Making Money by Abusing Phone-Based Two-Step Verification

A security researcher has discovered a method that would have enabled fraudsters to steal thousands of dollars from Facebook, Microsoft, and Google by linking premium-rate numbers to various accounts as part of the two-step verification process.

Arne Swinnen discovered the issue several months ago after looking at the way that several of these companies’s services set up their two-step verification procedures. Facebook uses two-step verification for some of its services, including Instagram, and Google and Microsoft also employ it for some of their user accounts. Swinnen realized that the companies made a mistake in not checking to see whether the numbers that users supply as contact points are legitimate.

“They all offer services to supply users with a token via a computer-voiced phone call, but neglected to properly verify whether supplied phone numbers were legitimate, non-premium numbers. This allowed a dedicated attacker to steal thousands of EUR/USD/GBP,” Swinnen said in a post explaining the bug.  “Microsoft was exceptionally vulnerable to mass exploitation by supporting virtually unlimited concurrent calls to one premium number.”

For services such as Instagram and Gmail, users can associate a phone number with their accounts. In the case of Instagram, users can find other people by their phone number, and when a user adds a number, Instagram will send a text to verify the number. If the user never enters the code included in the text, Instagram will eventually call the number. Swinnen noticed that Instagram’s robocallers would call any number supplied, including premium-rate numbers.

“One attacker could thus steal 1 GBP per 30 minutes.”

“As a PoC, 60 additional calls were made in an automated fashion with Burp Intruder, each with 30 seconds throttle in between. This concluded the theft of one symbolic pound over the course of 17 minutes,” Swinnen said.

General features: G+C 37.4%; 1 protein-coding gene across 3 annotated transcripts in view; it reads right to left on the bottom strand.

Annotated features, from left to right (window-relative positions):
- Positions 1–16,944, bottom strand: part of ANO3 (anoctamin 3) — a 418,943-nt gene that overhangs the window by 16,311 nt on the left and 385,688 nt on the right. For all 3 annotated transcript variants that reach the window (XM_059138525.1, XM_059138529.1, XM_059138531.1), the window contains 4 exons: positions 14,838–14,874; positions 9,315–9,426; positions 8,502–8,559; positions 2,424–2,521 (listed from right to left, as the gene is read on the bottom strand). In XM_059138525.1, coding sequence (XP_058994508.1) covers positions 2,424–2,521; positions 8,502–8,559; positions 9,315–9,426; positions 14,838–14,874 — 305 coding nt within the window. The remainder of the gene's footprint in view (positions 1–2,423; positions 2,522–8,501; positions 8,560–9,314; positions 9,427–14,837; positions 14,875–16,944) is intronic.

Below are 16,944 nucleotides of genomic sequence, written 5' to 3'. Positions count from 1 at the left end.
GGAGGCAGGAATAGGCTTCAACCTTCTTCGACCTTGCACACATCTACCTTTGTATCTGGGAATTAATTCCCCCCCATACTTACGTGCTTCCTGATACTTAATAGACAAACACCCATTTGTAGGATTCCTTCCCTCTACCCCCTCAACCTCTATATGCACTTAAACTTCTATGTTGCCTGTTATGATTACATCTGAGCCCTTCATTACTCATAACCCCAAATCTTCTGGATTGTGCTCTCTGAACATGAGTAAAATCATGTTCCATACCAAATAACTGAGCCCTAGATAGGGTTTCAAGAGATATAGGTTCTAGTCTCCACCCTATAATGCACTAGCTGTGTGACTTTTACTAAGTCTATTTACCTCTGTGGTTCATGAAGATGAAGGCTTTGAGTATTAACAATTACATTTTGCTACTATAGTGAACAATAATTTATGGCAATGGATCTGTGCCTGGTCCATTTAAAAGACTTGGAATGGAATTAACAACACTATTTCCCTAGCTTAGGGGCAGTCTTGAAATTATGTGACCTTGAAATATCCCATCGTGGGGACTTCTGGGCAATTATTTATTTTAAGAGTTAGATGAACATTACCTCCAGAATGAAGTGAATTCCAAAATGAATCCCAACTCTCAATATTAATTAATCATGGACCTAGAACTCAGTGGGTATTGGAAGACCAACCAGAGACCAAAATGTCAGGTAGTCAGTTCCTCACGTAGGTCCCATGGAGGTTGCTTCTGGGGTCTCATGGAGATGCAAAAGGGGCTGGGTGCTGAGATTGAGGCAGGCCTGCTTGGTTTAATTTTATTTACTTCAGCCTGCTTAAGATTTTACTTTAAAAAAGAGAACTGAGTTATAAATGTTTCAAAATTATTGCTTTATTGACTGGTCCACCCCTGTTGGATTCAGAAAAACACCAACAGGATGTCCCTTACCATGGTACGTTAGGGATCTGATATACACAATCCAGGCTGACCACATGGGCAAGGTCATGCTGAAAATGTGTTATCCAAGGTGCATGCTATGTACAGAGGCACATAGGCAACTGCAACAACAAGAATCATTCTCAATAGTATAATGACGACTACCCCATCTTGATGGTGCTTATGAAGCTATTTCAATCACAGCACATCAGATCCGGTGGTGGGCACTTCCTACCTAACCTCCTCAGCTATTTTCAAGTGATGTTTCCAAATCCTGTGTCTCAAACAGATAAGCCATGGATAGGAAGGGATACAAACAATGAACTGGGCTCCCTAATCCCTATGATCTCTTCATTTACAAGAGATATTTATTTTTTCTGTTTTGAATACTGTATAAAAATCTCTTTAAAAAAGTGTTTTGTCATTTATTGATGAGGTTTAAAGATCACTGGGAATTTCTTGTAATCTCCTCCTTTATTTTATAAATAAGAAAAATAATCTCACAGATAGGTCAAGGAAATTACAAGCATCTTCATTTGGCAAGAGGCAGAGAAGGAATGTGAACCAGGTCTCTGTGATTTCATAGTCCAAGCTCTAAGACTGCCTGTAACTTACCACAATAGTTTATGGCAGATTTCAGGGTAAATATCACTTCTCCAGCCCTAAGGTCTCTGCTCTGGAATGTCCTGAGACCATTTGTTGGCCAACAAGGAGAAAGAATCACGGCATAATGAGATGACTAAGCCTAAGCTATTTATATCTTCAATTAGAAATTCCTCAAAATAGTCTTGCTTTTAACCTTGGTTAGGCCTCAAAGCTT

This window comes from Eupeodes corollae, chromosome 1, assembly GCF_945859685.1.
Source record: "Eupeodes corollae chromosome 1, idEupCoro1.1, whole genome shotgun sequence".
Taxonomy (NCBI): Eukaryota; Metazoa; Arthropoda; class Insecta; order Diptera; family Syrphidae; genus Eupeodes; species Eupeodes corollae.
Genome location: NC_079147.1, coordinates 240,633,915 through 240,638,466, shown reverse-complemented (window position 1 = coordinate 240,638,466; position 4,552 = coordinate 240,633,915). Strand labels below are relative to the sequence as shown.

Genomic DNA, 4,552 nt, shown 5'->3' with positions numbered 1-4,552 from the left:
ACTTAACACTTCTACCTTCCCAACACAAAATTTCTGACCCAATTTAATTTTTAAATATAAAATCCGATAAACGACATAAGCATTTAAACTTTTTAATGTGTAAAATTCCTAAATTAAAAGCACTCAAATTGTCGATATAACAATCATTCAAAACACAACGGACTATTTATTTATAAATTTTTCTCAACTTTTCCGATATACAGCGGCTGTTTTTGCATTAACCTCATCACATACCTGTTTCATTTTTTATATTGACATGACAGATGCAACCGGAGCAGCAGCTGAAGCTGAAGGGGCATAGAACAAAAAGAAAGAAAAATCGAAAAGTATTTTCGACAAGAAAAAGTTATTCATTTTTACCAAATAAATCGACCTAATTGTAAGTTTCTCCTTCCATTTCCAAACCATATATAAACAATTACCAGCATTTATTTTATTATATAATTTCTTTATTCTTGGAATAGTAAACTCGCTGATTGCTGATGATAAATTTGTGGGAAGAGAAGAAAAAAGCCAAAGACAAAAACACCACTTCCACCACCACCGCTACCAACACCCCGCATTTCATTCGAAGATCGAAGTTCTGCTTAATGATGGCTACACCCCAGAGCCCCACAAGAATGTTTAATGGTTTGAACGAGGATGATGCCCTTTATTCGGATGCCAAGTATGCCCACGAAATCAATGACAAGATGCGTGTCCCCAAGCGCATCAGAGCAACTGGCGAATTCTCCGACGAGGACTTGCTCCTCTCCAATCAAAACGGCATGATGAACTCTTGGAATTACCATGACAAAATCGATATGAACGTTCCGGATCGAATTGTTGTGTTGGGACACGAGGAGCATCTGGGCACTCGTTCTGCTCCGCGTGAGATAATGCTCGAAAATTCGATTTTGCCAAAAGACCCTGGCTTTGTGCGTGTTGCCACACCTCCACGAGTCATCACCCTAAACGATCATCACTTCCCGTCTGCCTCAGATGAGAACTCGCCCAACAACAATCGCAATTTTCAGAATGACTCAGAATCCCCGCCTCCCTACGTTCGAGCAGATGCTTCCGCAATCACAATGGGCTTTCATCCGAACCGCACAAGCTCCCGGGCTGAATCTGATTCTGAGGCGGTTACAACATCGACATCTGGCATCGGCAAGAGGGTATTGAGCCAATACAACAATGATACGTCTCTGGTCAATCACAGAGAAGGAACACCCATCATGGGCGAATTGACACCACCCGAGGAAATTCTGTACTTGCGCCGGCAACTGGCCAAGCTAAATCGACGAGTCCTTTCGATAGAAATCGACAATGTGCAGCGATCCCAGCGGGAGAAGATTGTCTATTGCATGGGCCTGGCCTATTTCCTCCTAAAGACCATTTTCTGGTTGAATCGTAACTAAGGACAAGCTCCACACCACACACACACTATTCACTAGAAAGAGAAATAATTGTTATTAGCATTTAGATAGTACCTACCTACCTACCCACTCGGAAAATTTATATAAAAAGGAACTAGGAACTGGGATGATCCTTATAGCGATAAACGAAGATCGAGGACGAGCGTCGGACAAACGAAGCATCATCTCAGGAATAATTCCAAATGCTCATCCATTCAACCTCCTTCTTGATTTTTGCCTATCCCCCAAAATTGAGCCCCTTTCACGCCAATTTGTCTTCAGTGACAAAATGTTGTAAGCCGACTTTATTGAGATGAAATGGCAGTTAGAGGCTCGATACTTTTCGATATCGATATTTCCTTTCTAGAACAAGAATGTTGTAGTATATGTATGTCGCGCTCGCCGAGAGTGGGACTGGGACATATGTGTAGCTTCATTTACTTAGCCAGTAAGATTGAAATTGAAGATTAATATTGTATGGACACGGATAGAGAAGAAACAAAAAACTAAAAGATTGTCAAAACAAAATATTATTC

“One attacker could thus steal 1 GBP per 30 minutes, or 48 GBP/day, 1.440 GBP/month or 17.280/year with one [instagram account, premium number] pair. However, a dedicated attacker could easily setup and manage 100 of these pairs, increasing these numbers by a factor 100: 4.800 GBP/day, 144.000 GBP/month or 1.728.000 GBP/year.”

Swinnen said that the same number could be linked to any number of different Instagram accounts, upping the amount of money that an attacker could steal. Facebook, which owns Instagram, patched the issue and paid Swinnen a $2,000 bug bounty for the submission.

Google and Microsoft had similar issues, although with different systems. Google will use a mobile phone as a part of its two-step verification system, and will sometimes place a phone call to a number to give the user a six-digit token for authentication.

“Entering a premium number here would result in a phone call from Google, but the number would be blocked after a few attempts when no valid token is entered. However luckily, supported forwarding the call to a SIP server (“Callcentre”) and consuming them with a SIP client (Blink in this case) so I could actually hear the message out loud,” Swinnen said.

Once he got past the registration process, Swinnen was able to set up a system that would execute logins and generate the phone calls.

“First, the call destination for the premium number on was modified to a standard ‘conference service’, so I wouldn’t be bothered by it anymore. Then, a selenium script to login with username & password to the 2FA-protected account was recorded with the Firefox IDE plugin & exported to python script. Last but not least, a second quick & dirty python script was designed to execute the former one every 6 minutes and executed. Two hours and 17+1 (enrollment) calls later, the symbolic Euro was mine again.”

Microsoft’s problem was with its Office 365 service, specifically with free trials. By prepending or appending zeroes or random digits to premium-rate numbers entered as part of the trial registration process, Swinnen could cause Microsoft’s system to call the numbers many times over.

“On top of this, Microsoft allowed concurrent calls to the same premium number. limits the number of concurrent calls from one source address to one of its premium numbers to 10, so a PoC was performed where 2*10 concurrent calls were made within less than one minute, yielding a little more than 1 EUR profit,” Swinnen said.

Both Google and Microsoft put mitigations in place to address the problems, and Microsoft paid Swinnen a $500 bounty. Google didn’t award a bounty.

Webinar: Call Center Fraud Vectors & Fraudsters Analyzed